The European Congress of Radiology is currently being held in Vienna where 20,000 delegates are enjoying the opportunity to visit the beautiful city on the Danube. Following its introduction in 2013, the organizers have again set up live streaming video of more than 1,500 presentations between 2 and 6 March 2016. Anyone located anywhere in the world, with access to the Internet and decent bandwidth can view these presentations in real-time from the comfort of their own armchair. Registration is free and can be completed in a few easy steps by clicking here. Most presentations are archived for later viewing.
Yesterday saw a session on the common mistakes that can be made when imaging the breast. As summarized by Rebekah Moan in ECR Today, these mistakes are not only made in mammography, but also in second-look ultrasound and even in magnetic resonance imaging (MRI). The mistakes may be broadly defined as errors of interpretation and can be influenced by the type of tumour, the density of the breast tissue, the imaging technology being applied, and the skills of the radiologist.
Earlier today there was a special session entitled “Mammography in Nordic countries: screening and new developments” in which five speakers from Denmark, Iceland, Sweden, Norway and Finland presented a range of papers. The topics varied from implementing a mammography screening programme, to assessing the risk for cancer in dense breasts, to interval cancers and, finally, new developments in MRI. Their findings and recommendations may be found in a summary report by Frances Rylands-Monk.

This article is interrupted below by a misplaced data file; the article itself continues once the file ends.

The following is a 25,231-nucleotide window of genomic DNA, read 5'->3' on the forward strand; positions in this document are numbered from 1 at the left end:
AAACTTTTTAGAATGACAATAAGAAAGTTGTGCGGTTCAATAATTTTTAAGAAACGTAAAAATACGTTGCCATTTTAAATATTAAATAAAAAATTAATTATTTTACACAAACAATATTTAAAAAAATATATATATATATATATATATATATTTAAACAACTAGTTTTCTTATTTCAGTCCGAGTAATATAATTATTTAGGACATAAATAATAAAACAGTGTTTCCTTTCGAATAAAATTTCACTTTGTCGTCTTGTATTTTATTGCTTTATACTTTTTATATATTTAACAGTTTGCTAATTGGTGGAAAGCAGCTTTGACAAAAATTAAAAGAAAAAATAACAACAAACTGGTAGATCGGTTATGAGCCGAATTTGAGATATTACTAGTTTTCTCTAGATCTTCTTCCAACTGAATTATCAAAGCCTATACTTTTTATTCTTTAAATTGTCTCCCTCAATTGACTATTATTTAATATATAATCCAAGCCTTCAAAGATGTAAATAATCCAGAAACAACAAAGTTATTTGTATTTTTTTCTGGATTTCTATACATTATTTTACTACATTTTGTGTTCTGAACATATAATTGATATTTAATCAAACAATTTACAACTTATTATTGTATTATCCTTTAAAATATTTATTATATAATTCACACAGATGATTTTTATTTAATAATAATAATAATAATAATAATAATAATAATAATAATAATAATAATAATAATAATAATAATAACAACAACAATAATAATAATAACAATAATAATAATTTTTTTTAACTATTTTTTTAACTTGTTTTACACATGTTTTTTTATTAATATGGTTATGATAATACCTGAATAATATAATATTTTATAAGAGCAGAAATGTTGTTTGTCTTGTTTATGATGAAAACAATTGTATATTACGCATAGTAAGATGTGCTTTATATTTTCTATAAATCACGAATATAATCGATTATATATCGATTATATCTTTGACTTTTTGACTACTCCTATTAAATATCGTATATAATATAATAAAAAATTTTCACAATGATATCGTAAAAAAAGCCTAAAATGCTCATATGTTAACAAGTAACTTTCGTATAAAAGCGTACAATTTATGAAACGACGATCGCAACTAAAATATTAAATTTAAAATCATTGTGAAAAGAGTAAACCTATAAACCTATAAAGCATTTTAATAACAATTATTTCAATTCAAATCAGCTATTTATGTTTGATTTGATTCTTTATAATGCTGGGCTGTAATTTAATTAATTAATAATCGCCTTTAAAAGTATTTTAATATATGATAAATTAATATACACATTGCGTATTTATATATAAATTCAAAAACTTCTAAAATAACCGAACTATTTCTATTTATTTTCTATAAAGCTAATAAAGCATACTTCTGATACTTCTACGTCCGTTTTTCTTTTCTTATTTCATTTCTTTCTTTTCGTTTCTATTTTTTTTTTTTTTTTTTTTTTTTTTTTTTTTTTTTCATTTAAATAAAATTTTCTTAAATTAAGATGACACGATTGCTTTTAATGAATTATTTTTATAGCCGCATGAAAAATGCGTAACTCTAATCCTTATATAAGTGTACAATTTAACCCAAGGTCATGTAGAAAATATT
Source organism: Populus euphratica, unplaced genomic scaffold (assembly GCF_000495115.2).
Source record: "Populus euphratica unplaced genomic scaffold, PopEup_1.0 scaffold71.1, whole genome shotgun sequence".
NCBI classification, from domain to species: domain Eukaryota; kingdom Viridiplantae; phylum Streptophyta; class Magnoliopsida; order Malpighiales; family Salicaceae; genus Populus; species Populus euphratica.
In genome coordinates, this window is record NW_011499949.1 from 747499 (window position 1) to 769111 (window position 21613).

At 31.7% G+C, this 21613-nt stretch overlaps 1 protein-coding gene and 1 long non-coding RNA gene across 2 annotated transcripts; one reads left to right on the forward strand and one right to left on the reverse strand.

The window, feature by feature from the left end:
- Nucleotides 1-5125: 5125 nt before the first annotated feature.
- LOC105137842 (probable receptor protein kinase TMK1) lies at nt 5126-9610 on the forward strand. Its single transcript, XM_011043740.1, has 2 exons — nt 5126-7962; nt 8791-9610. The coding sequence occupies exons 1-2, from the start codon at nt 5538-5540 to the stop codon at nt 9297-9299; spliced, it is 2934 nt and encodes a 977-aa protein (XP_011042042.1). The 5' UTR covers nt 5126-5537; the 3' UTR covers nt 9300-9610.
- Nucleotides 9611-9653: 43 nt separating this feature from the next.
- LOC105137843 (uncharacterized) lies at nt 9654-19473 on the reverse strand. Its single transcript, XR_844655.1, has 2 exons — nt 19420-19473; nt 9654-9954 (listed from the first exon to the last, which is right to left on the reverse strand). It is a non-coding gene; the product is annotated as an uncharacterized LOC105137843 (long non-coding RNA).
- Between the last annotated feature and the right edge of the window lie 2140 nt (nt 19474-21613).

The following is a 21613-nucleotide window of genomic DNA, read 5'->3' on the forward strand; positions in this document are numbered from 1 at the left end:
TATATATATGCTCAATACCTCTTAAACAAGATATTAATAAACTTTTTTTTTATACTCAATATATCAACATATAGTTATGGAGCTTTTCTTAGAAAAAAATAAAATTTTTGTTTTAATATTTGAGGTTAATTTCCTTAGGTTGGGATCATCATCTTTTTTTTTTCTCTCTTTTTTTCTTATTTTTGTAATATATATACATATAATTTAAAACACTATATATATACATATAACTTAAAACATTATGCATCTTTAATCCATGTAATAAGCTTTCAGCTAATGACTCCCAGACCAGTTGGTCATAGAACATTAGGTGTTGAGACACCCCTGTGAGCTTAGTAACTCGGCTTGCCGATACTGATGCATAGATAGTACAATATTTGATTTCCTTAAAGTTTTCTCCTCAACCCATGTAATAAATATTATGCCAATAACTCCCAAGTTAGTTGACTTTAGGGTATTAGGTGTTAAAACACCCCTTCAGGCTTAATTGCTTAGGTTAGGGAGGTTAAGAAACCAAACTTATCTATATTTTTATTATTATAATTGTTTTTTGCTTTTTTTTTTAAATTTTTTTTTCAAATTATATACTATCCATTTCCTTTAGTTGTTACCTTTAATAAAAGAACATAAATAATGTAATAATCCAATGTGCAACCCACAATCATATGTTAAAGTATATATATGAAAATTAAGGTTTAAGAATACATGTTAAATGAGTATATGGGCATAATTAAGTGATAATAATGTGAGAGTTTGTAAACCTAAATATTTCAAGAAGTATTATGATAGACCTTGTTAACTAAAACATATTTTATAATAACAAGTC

Another session today focused on women’s health imaging, in particular advances that have been made in screening and diagnostic procedures. Pierpaolo Pattacini from Italy spoke about digital breast tomosynthesis compared to mammography, while László Tabar of Sweden (seen at left) described how 3D automated breast ultrasound (ABUS), when combined with full-field digital mammography (FFDM) is the responsible approach for screening women with dense breasts. The problem, of course, is workflow and that’s where CapeRay’s dual-modality Aceso system could make a significant contribution.
When we wrote three years ago about ECR streaming live, Professor David Dent of the University of Cape Town commented: “A virtual conference in Vienna has advantages. It also has the major disadvantages of not eating a slice of chocolate cake with 6 different layers at Demel; of not seeing that vast collection of paintings by Bruegel; of not going to the Staatsoper on an opening night.” I’m sure we can all agree with that sentiment!